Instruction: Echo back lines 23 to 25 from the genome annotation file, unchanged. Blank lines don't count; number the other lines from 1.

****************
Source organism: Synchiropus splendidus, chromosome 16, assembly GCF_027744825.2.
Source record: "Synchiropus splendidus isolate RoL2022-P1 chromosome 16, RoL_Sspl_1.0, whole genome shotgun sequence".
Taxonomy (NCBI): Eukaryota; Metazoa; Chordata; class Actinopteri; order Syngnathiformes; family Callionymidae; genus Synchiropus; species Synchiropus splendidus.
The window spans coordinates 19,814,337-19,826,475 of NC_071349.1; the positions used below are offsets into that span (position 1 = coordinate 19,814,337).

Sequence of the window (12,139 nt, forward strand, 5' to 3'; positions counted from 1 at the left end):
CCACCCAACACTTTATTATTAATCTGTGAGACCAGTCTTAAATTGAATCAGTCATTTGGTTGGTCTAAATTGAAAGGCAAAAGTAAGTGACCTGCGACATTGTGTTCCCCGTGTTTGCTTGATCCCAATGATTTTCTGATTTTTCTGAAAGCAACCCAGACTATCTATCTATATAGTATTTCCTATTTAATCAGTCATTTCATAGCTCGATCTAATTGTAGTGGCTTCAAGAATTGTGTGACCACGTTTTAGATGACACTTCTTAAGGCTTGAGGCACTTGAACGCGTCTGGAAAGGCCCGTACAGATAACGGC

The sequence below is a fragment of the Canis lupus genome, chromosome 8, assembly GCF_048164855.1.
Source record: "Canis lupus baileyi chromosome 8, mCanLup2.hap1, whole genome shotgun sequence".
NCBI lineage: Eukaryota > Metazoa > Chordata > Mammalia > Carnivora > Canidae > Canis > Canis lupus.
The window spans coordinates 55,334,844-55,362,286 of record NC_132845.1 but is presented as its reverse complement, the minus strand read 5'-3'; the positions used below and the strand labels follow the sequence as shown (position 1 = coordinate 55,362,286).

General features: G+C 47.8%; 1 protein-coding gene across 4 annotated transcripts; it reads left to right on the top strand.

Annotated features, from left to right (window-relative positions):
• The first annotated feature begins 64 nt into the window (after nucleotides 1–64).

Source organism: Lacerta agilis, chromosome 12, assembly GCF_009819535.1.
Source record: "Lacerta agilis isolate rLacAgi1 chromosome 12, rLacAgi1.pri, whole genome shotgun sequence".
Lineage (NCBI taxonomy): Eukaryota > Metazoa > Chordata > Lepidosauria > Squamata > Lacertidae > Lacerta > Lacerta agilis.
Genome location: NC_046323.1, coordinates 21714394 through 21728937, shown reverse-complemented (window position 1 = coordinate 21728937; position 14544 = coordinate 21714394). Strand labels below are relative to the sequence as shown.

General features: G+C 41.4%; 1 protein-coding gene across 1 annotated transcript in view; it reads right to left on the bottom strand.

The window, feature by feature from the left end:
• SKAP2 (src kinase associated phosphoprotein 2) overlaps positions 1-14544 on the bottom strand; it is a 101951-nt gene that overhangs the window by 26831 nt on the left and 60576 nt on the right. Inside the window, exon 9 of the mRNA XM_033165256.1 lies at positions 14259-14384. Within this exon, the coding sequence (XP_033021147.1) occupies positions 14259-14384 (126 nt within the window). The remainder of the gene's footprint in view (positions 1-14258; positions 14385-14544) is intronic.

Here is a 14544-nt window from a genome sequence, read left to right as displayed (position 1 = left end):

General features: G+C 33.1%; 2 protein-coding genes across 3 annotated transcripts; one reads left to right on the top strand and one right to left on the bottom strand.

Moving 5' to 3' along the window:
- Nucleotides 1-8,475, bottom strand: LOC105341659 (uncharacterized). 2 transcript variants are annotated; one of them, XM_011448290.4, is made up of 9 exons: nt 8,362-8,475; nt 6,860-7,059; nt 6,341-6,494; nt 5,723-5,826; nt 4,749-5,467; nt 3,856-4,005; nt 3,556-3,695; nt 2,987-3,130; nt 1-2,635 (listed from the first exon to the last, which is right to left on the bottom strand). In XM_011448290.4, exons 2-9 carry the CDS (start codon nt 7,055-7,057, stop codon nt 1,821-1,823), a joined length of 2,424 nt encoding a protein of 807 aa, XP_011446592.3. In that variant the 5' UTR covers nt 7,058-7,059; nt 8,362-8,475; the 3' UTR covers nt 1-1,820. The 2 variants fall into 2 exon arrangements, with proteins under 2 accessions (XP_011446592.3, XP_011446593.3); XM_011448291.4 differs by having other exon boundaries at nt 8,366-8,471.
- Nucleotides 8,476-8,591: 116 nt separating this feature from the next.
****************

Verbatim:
Moving 5' to 3' along the window:
- Nucleotides 1-8,475, bottom strand: LOC105341659 (uncharacterized). 2 transcript variants are annotated; one of them, XM_011448290.4, is made up of 9 exons: nt 8,362-8,475; nt 6,860-7,059; nt 6,341-6,494; nt 5,723-5,826; nt 4,749-5,467; nt 3,856-4,005; nt 3,556-3,695; nt 2,987-3,130; nt 1-2,635 (listed from the first exon to the last, which is right to left on the bottom strand). In XM_011448290.4, exons 2-9 carry the CDS (start codon nt 7,055-7,057, stop codon nt 1,821-1,823), a joined length of 2,424 nt encoding a protein of 807 aa, XP_011446592.3. In that variant the 5' UTR covers nt 7,058-7,059; nt 8,362-8,475; the 3' UTR covers nt 1-1,820. The 2 variants fall into 2 exon arrangements, with proteins under 2 accessions (XP_011446592.3, XP_011446593.3); XM_011448291.4 differs by having other exon boundaries at nt 8,366-8,471.
- Nucleotides 8,476-8,591: 116 nt separating this feature from the next.